As the weeks passed, I braved day trips to ghost towns further and further away, as I assembled a plan to leave Idaho. I’d landed a few writing contracts and sold a run of art prints. The work left me with enough cash to survive on my own for a while. I aimed to escape even further West, one last time, to Seattle. I had more friends there than anywhere else on Earth. I’d feel safer there as a trans woman than anywhere else in America. It was my last best chance.

I planned to pack the Camry full of my belongings and crash on couches in Seattle until I found a place to live. By this point, I’d put a couple hundred miles on the Toyota in test runs, but the drive to Seattle was another class of journey entirely, a 614-mile gauntlet through winding mountain two-lanes before braving some of America’s most-mountainous Interstate. I was fairly confident in the Camry, but wasn’t quite certain I trusted it with my life. 

Unfortunately, I had no choice but trust. The later into the fall I waited, the more likely I’d face blizzards in the mountain passes. 

Three months after I first bought it, I set out for Seattle with a statuette of my favorite Greek goddess taped to its dashboard, a single earbud blasting The Mountain Goats, and everything of value I owned crammed in the car’s trunk and backseats. 

Seattle or bust.

Welcome To Idaho For The Last Time

The drive to Seattle from Salmon has a weird quirk to it. First, you set out north and drive through Lost Trail Pass — the mountainous border between Montana and Idaho — and enter Montana. After many more miles of two-lane canyon carving, you end up in Missoula, MT, where you hop on I-90 West. From there, you drive until you hit Idaho’s panhandle, and once again, you drive past a sign that says Welcome to Idaho, 200 miles into your exodus from Idaho.

I stopped for a photo. This would be the last time I entered this state for a very, very long time. Just down the road, I sighed and passed a sign reading Welcome to Washington.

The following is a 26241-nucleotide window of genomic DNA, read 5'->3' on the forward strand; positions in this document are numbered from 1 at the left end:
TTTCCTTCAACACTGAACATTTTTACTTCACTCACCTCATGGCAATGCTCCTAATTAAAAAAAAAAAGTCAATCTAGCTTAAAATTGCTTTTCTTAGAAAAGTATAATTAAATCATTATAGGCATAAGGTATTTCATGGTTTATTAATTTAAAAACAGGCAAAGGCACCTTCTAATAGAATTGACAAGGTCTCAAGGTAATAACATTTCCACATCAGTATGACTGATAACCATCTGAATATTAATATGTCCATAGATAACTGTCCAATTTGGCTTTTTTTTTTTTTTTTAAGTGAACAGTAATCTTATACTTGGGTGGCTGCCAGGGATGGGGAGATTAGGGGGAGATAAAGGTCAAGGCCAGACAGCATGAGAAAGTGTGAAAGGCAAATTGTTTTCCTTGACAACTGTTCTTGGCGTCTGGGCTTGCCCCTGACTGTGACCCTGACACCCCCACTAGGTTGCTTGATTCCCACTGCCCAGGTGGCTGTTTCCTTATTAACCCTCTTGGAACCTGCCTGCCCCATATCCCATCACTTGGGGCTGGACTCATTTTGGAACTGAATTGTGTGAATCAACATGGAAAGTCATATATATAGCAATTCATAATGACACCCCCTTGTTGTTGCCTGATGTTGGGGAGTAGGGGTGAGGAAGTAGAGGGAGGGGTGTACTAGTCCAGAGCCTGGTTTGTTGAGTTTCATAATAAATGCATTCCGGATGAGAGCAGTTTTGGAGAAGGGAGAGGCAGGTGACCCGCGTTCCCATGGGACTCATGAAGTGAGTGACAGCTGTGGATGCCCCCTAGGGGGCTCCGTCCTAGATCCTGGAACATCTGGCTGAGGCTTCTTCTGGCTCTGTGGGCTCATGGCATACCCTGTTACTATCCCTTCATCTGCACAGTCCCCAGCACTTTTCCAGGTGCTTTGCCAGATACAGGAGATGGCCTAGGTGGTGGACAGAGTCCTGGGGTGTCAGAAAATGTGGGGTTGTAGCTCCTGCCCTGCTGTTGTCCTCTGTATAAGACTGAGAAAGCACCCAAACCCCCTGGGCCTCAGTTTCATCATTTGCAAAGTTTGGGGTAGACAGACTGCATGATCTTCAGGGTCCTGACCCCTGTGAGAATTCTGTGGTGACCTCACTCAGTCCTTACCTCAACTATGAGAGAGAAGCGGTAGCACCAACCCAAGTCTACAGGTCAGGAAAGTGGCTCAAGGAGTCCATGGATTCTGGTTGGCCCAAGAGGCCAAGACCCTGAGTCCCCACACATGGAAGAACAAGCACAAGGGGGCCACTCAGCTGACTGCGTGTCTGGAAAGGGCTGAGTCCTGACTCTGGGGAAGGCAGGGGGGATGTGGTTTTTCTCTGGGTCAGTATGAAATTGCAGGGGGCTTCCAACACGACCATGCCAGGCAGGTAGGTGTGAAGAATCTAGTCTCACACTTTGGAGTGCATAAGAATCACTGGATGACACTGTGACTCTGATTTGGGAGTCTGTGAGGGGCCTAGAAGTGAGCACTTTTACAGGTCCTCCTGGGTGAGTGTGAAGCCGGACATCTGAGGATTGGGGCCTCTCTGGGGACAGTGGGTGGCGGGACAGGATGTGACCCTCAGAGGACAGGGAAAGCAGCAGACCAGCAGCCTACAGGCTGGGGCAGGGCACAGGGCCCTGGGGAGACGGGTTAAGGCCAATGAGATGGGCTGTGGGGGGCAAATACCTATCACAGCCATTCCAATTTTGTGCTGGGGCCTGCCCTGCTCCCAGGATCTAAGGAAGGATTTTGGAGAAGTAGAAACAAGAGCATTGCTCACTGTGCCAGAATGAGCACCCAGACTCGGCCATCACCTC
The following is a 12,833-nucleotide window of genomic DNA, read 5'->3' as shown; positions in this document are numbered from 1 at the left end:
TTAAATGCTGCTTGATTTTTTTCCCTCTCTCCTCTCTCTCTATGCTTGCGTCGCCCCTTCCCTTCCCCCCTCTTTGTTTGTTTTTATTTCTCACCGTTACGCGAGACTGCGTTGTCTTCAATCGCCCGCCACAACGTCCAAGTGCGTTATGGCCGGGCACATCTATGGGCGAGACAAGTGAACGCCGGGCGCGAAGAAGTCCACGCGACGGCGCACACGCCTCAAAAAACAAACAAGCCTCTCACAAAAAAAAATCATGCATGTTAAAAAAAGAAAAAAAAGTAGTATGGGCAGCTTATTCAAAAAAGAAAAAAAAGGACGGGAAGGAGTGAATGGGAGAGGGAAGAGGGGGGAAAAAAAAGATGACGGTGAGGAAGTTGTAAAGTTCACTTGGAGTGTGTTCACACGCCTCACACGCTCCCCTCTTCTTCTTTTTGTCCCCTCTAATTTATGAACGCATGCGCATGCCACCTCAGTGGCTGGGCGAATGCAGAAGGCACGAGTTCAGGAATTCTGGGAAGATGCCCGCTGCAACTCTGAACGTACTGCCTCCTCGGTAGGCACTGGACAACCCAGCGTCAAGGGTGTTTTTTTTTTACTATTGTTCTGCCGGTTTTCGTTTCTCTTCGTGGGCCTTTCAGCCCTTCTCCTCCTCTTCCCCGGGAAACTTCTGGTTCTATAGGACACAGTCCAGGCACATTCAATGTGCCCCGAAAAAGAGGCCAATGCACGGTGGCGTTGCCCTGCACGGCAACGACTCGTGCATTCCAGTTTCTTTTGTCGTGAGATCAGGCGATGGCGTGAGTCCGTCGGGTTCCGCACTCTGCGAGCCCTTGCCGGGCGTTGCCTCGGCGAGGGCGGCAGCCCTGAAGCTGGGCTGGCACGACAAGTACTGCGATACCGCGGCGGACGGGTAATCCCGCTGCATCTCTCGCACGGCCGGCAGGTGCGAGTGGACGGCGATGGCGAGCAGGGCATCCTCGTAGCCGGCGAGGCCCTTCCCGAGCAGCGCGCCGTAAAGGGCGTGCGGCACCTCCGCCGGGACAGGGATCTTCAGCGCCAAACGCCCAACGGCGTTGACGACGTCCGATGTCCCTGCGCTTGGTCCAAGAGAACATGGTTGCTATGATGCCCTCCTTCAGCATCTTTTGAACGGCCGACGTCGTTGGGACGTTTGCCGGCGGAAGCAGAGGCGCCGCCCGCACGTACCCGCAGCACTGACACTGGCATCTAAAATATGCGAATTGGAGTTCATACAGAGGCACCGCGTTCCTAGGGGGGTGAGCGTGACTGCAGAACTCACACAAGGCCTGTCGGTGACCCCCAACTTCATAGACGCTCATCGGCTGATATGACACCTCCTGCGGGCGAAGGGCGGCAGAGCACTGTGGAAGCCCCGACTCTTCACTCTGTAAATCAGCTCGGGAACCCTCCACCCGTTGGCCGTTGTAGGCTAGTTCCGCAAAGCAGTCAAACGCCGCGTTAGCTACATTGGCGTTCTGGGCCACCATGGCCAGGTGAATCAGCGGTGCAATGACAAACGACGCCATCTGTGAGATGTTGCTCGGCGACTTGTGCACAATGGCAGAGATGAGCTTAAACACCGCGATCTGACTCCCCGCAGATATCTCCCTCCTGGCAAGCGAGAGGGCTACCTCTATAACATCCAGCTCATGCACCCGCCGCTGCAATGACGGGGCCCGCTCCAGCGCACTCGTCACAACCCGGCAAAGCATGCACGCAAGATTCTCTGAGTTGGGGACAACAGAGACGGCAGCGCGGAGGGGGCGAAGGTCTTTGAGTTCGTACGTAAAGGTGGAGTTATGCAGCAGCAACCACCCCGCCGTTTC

I had steeled myself for battle with the Camry over those 614 miles, but the trip was actually quite boring. I started at about nine in the morning and I hit Seattle at sunset, stopping three times for gas on the way. 

Twelve hours after I left Salmon, I arrived in Seattle, slumped over the Camry’s wheel, and cried. 

The Best Worst Car A Girl Could Ask For

The Camry never ran properly again. The next day I went to visit a friend, and the Toyota made it three miles before re-developing its sputtering problem. I barely limped the Camry back to where I was staying. I dug into the engine, and only made the problem worse — the Camry never started for me again. I tried a new throttle position sensor, fresh filters, ran over every inch of the miles of vacuum hoses. Nothing worked. 

Weeks passed as the car sat. I moved into an apartment on a good bus line in the heart of Seattle. Unwilling to dump more money into the Camry, a car I now barely needed, I gave it to a friend in need. My life continued its upswing, first with more lucrative freelance work, then with the permanent job at this site. 

The Camry was less lucky. Last I heard, after a fresh air-flow meter fixed the sputtering, the car blew a brake line and radiator, then developed serious ECU problems. It is going to a junkyard, because it is beyond saving.

The Camry was, to be frank, the worst car I hope to ever own. I’ve turned enough of its seized rusty bolts to last 100 lifetimes. I will never wipe bits of shredded yellow foam from those decaying seats off of my skirt again. 

I will miss it dearly anyway. 

It is my belief the best cars ever built have a clarity of purpose: they have a single goal in mind, and accomplish it well. One of the 255,252 Camrys built in 1989 had a single purpose, and it was to save my life. It did it quite well. For that, I will always be grateful.